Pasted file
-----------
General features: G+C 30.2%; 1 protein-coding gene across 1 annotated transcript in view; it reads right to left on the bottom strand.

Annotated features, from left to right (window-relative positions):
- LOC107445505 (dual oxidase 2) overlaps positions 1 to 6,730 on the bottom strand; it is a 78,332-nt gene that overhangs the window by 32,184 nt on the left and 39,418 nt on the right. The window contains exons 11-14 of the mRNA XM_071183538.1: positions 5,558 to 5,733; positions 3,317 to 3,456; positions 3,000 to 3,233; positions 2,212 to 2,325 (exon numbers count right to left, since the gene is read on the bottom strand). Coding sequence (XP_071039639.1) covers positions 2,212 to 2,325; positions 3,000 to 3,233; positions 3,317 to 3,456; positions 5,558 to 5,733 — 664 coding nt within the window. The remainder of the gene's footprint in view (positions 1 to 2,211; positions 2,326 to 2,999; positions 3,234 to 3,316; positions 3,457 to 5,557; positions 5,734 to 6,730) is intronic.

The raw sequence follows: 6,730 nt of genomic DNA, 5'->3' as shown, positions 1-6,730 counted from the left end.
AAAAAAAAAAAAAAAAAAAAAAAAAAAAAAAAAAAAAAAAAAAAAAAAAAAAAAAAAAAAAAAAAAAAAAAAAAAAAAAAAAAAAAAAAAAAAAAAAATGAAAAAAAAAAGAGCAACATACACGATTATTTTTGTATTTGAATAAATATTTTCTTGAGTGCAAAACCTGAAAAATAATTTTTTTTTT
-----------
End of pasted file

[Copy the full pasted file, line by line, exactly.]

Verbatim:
General features: G+C 30.2%; 1 protein-coding gene across 1 annotated transcript in view; it reads right to left on the bottom strand.

Annotated features, from left to right (window-relative positions):
- LOC107445505 (dual oxidase 2) overlaps positions 1 to 6,730 on the bottom strand; it is a 78,332-nt gene that overhangs the window by 32,184 nt on the left and 39,418 nt on the right. The window contains exons 11-14 of the mRNA XM_071183538.1: positions 5,558 to 5,733; positions 3,317 to 3,456; positions 3,000 to 3,233; positions 2,212 to 2,325 (exon numbers count right to left, since the gene is read on the bottom strand). Coding sequence (XP_071039639.1) covers positions 2,212 to 2,325; positions 3,000 to 3,233; positions 3,317 to 3,456; positions 5,558 to 5,733 — 664 coding nt within the window. The remainder of the gene's footprint in view (positions 1 to 2,211; positions 2,326 to 2,999; positions 3,234 to 3,316; positions 3,457 to 5,557; positions 5,734 to 6,730) is intronic.

The raw sequence follows: 6,730 nt of genomic DNA, 5'->3' as shown, positions 1-6,730 counted from the left end.
AAAAAAAAAAAAAAAAAAAAAAAAAAAAAAAAAAAAAAAAAAAAAAAAAAAAAAAAAAAAAAAAAAAAAAAAAAAAAAAAAAAAAAAAAAAAAAAAAATGAAAAAAAAAAGAGCAACATACACGATTATTTTTGTATTTGAATAAATATTTTCTTGAGTGCAAAACCTGAAAAATAATTTTTTTTTT